Maybe make it a bit easier to find people who have a common interest on certain topics. E.g. start with a survey up front and have badges with different colors corresponding to your interests.

From your perspective, what makes a talk or workshop proposal compelling for Flink Forward attendees?

Personally, I find talks and workshops most valuable when they address practical real-world problems. Then again, other perspectives on developing and operating streaming platforms are just as valuable.

What excites you the most about the potential impact of Flink Forward on the broader Apache Flink ecosystem?

The fact that it is getting more and more connected to other projects via connectors. Also, Flink is getting more attention on non-Flink conferences as well, which is a good indication of the impact it has.

Can you share any tips for individuals who are interested in presenting at Flink Forward for the first time?

Watch some videos from earlier conferences and you will see that, even though no single presentation is perfect, they don’t have to be: it’s the effort that counts, and the effort is always appreciated by the audience. Don’t worry about your presentation too much, enjoy the experience and keep it authentic.

How do you see the role of industry collaboration in shaping the content and direction of the conference?

The way I see it, the current collaboration within the community is mainly focused on Flink as a product or platform, if you will. Additionally, exploring joint implementations in specific industries could further enrich the conference’s content. For instance, developing real-time apps for scenarios like managing electricity grid fluctuations or providing city tours based on real-time locations could be interesting collaborative projects.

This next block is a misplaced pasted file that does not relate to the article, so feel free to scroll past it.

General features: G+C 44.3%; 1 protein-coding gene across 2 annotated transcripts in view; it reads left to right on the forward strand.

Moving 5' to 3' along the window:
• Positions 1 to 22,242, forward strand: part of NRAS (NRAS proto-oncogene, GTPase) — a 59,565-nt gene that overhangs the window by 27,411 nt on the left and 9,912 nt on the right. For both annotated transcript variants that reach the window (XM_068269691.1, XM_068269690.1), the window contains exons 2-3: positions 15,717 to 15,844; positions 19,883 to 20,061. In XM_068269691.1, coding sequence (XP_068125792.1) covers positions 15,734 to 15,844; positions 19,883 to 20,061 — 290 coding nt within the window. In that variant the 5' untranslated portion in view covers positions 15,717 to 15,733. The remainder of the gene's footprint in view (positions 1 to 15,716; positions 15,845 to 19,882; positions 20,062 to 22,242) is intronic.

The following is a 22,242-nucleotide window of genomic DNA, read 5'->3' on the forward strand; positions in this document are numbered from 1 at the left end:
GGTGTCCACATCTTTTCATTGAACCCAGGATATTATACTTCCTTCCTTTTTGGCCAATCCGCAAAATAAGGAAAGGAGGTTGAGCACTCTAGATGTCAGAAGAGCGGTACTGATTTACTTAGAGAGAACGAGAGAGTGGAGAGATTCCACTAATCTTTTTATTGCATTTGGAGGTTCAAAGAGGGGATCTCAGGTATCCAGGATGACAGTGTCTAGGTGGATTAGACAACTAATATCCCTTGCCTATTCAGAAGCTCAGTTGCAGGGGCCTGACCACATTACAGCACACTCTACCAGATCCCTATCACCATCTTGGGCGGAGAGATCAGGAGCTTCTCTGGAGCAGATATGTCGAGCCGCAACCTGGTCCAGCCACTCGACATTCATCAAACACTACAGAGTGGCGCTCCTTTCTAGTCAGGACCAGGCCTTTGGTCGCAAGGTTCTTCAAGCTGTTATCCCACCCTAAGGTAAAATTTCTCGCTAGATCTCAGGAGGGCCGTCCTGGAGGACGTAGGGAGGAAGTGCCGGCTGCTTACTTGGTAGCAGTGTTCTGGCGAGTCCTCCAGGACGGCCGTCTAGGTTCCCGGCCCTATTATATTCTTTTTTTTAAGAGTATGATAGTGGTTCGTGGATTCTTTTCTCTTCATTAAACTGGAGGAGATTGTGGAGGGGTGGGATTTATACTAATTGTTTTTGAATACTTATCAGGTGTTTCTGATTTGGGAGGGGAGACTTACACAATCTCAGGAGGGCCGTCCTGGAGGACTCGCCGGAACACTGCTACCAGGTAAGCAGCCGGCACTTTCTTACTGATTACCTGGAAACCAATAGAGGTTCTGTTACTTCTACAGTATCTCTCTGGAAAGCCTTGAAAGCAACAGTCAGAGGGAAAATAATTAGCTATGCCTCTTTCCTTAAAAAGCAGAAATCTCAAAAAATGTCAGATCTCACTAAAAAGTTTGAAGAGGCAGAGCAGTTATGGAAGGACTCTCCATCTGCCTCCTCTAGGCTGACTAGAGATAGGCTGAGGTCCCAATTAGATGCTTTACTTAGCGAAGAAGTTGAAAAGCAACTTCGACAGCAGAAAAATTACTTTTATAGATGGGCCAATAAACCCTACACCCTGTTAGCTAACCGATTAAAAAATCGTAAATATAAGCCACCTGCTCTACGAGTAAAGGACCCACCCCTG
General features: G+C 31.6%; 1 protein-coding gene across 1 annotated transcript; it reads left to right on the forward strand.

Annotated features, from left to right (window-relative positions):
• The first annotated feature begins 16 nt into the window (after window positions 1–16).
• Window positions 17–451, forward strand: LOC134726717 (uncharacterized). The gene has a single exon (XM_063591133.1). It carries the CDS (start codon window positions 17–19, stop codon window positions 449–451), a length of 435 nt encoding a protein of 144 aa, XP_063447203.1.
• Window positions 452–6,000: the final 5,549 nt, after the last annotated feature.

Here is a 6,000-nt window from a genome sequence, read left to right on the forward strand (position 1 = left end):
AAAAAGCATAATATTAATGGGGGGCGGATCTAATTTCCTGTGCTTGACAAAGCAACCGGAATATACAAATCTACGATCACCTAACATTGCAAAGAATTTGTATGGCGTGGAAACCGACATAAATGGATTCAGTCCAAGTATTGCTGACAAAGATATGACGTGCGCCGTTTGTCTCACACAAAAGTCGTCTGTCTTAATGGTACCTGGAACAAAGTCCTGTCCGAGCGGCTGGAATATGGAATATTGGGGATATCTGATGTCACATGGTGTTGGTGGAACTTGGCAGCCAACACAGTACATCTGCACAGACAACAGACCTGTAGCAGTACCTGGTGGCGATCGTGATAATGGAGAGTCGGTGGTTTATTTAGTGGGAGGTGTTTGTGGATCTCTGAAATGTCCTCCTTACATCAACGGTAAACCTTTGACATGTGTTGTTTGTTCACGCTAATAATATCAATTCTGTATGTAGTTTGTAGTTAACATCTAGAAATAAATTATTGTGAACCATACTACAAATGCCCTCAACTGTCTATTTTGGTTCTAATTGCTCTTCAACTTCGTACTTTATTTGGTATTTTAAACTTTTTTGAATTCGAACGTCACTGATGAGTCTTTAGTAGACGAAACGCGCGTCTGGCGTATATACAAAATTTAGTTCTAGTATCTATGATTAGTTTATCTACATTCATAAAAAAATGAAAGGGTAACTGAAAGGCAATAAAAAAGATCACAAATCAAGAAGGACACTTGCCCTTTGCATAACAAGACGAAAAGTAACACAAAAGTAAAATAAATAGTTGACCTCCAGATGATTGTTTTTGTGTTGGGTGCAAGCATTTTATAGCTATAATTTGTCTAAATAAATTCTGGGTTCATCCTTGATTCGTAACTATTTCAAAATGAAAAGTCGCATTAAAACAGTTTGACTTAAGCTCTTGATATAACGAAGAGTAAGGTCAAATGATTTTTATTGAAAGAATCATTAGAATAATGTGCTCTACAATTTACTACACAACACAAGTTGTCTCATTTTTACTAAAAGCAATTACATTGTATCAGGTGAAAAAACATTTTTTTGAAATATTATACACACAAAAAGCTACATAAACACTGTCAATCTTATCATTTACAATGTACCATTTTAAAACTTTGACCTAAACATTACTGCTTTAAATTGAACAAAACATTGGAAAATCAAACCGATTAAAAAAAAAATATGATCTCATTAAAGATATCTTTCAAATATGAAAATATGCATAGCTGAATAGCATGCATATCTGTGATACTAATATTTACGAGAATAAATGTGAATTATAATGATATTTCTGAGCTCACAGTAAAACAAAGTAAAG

What do you think sets Flink Forward apart from other conferences in the streaming data space?

The long track record of a combination of both a strong product and a strong community.

How do you envision the future of Apache Flink, and what role do events like Flink Forward play in shaping it?

Personally, I believe that streams will be used more and more to make intelligent decisions by continuously feeding (generative) AI models with up-to-date features and/or prompts. These feature updates can be provided by Flink jobs running close to the operational data, potentially following a Data Mesh architecture. These ideas still need to be fleshed out further and events like Flink Forward are instrumental in shaping them.

Let's maintain the tradition of physical gatherings, as they offer invaluable opportunities for collaboration and connection. I hope to meet you all in Berlin this October!



Erik de Nooij
Engineering lead Streaming Data Analytics
ING Bank


Join the Conversation: Call for Papers (CFP) is now open!

Do you have a great streaming data story to share?

Speaking at Flink Forward Berlin 2024 is a great way to connect with hundreds of your peers, and broaden your knowledge on data streaming.

Be quick, Call For Presentation close 11:59 pm (CEST) on May 17th, 2024.


Q&A with Erik de Nooij: Insights into Apache Flink and the Future of Streaming Data

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Article by:

Kaye Lincoln